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August 2013 Archive for Growing Technology

RSS By: Ben Potter, AgWeb.com

Technology editor Ben Potter brings you the latest in technology news, and how you can apply it to farming.
 

 

The One Week You Should Try Twitter

Aug 20, 2013

Twitter is a fickle animal. Many farmers have tried the social media website and liked it. After all, depending on who you "follow," you can get a steady stream of 140-character bites of ag market, news and weather information all day long. But many others have taken one look at Twitter and left it alone for good.

Who could blame them? Stumbling onto Twitter without a clear plan of attack is an exercise in chaos. Hashtags (literally putting # in front of a word or phrase) make the website a little more manageable. And once in a while, a group of people rally around a hashtag and create some really useful and interesting content for anyone who wants to follow along.

This week is one of those times.

As you may know, Farm Journal Media, led by the Pro Farmer team, is out conducting the 2013 Midwest Crop Tour. We have complete coverage on AgWeb.com, of course, but up-to-the-minute conversations are also taking place on Twitter among Pro Farmer and other FJM staff, farmer participants and others. You can follow along at www.twitter.com/#pftour13.

Here’s a sampling of what you might expect to see:

pftour13

And don’t forget to tune back into www.AgWeb.com on Friday for the final results! 

The GMO Backlash Backlash

Aug 16, 2013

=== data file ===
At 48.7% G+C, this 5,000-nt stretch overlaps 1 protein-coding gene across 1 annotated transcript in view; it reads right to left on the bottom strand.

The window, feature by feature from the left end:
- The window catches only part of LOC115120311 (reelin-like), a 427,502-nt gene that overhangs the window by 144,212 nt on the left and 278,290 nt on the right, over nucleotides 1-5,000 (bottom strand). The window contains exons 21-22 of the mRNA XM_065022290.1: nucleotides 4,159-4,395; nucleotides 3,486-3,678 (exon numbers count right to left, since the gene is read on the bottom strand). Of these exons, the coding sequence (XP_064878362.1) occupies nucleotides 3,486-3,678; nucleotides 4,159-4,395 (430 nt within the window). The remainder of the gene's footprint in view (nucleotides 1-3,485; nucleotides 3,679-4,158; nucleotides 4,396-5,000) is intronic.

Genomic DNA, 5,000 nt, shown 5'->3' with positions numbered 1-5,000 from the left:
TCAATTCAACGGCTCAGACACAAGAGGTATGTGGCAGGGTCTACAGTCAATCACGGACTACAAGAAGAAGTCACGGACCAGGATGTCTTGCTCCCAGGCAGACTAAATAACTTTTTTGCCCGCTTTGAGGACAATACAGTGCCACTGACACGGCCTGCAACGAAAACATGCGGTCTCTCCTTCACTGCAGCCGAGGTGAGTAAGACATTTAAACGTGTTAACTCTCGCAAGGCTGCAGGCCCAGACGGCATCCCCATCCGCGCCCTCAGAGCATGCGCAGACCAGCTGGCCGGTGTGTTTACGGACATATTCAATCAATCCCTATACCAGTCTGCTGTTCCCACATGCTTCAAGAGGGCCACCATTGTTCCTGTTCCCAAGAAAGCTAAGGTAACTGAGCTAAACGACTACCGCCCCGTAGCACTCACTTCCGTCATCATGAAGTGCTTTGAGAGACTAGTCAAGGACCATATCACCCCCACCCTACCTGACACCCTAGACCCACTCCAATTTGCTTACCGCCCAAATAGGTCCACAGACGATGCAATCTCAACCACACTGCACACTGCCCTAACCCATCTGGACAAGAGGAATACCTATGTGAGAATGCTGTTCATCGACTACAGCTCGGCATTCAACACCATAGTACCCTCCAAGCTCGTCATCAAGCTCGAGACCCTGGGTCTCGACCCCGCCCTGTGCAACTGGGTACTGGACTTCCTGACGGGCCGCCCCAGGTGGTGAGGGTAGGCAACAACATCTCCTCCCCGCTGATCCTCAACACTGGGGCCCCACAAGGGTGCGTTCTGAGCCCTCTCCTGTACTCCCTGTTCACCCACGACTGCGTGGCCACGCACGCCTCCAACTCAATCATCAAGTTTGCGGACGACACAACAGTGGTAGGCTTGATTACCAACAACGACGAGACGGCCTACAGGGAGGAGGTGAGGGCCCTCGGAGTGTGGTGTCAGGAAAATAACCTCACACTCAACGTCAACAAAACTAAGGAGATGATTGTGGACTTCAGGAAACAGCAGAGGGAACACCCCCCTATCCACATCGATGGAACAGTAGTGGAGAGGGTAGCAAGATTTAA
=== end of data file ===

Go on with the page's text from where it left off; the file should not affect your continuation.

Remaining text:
Genetically modified crops enjoyed rocket-fast adoption, even though the technology itself can be difficult to understand. That’s a surefire recipe for backlash, and sure enough, GMO opponents have been questioning the technology for the past decade. But as research trials pour in year after year proving GMO safety, the arguments against GMO safety are looking flimsier than ever.

"The modern technology that is being used – which is broadly called biotechnology – is in fact far more precise, far more predictable and far more controlled than older technologies that were used to introduce quality traits into our crops," explains Martina Newell McGloughlin, a professor at the University of California at Davis.

McGloughlin shares this viewpoint with the vast majority of the scientific community. Even so, journalists far too often give level footing to both sides of the debate. That’s beginning to change, as publications are beginning to call each other out with accusations of supporting "junk science."

Elle magazine is the latest to be criticized for its scare piece, "The Bad Seed," which asserted the author suffered "GMO allergies," a condition that has not documented nor formally recognized by any science or health organization. Reaction in the publishing world was swift, led by a takedown by online magazine Slate and echoed across the journalism blogosphere.